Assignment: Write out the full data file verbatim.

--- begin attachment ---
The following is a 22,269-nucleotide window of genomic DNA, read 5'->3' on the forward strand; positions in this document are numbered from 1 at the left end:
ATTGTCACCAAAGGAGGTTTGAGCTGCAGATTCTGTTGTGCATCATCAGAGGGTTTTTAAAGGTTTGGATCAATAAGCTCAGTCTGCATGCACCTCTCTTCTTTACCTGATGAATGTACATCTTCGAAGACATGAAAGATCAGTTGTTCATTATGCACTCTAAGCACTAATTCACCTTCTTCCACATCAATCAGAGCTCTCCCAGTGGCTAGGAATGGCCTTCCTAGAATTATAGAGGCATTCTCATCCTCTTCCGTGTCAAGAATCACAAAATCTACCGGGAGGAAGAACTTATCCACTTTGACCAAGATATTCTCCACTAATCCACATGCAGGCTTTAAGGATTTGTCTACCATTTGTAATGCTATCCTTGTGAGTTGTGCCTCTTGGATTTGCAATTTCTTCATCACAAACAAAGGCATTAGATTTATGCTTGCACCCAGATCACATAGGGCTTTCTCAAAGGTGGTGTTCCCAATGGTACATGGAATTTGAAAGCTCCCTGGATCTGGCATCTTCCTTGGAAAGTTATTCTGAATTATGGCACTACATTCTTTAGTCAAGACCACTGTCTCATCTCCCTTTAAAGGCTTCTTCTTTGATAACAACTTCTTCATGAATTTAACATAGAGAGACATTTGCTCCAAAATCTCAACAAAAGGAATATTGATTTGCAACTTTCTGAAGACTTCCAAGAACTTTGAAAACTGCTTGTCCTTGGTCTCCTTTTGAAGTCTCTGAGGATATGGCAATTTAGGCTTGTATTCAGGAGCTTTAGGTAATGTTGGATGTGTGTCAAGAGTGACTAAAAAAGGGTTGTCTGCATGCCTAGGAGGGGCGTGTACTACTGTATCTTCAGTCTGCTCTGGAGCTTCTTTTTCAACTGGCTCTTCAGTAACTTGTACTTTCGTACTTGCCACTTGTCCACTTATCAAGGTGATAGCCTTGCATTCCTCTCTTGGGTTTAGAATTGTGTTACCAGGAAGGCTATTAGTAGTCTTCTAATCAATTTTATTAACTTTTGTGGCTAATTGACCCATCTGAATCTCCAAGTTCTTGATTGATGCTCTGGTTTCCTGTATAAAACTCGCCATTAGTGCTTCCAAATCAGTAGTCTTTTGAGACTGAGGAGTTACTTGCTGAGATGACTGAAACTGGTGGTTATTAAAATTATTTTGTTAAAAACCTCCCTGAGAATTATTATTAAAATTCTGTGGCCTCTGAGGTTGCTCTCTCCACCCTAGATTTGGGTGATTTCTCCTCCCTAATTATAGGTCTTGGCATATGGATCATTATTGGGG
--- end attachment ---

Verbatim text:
The following is a 22,269-nucleotide window of genomic DNA, read 5'->3' on the forward strand; positions in this document are numbered from 1 at the left end:
ATTGTCACCAAAGGAGGTTTGAGCTGCAGATTCTGTTGTGCATCATCAGAGGGTTTTTAAAGGTTTGGATCAATAAGCTCAGTCTGCATGCACCTCTCTTCTTTACCTGATGAATGTACATCTTCGAAGACATGAAAGATCAGTTGTTCATTATGCACTCTAAGCACTAATTCACCTTCTTCCACATCAATCAGAGCTCTCCCAGTGGCTAGGAATGGCCTTCCTAGAATTATAGAGGCATTCTCATCCTCTTCCGTGTCAAGAATCACAAAATCTACCGGGAGGAAGAACTTATCCACTTTGACCAAGATATTCTCCACTAATCCACATGCAGGCTTTAAGGATTTGTCTACCATTTGTAATGCTATCCTTGTGAGTTGTGCCTCTTGGATTTGCAATTTCTTCATCACAAACAAAGGCATTAGATTTATGCTTGCACCCAGATCACATAGGGCTTTCTCAAAGGTGGTGTTCCCAATGGTACATGGAATTTGAAAGCTCCCTGGATCTGGCATCTTCCTTGGAAAGTTATTCTGAATTATGGCACTACATTCTTTAGTCAAGACCACTGTCTCATCTCCCTTTAAAGGCTTCTTCTTTGATAACAACTTCTTCATGAATTTAACATAGAGAGACATTTGCTCCAAAATCTCAACAAAAGGAATATTGATTTGCAACTTTCTGAAGACTTCCAAGAACTTTGAAAACTGCTTGTCCTTGGTCTCCTTTTGAAGTCTCTGAGGATATGGCAATTTAGGCTTGTATTCAGGAGCTTTAGGTAATGTTGGATGTGTGTCAAGAGTGACTAAAAAAGGGTTGTCTGCATGCCTAGGAGGGGCGTGTACTACTGTATCTTCAGTCTGCTCTGGAGCTTCTTTTTCAACTGGCTCTTCAGTAACTTGTACTTTCGTACTTGCCACTTGTCCACTTATCAAGGTGATAGCCTTGCATTCCTCTCTTGGGTTTAGAATTGTGTTACCAGGAAGGCTATTAGTAGTCTTCTAATCAATTTTATTAACTTTTGTGGCTAATTGACCCATCTGAATCTCCAAGTTCTTGATTGATGCTCTGGTTTCCTGTATAAAACTCGCCATTAGTGCTTCCAAATCAGTAGTCTTTTGAGACTGAGGAGTTACTTGCTGAGATGACTGAAACTGGTGGTTATTAAAATTATTTTGTTAAAAACCTCCCTGAGAATTATTATTAAAATTCTGTGGCCTCTGAGGTTGCTCTCTCCACCCTAGATTTGGGTGATTTCTCCTCCCTAATTATAGGTCTTGGCATATGGATCATTATTGGGG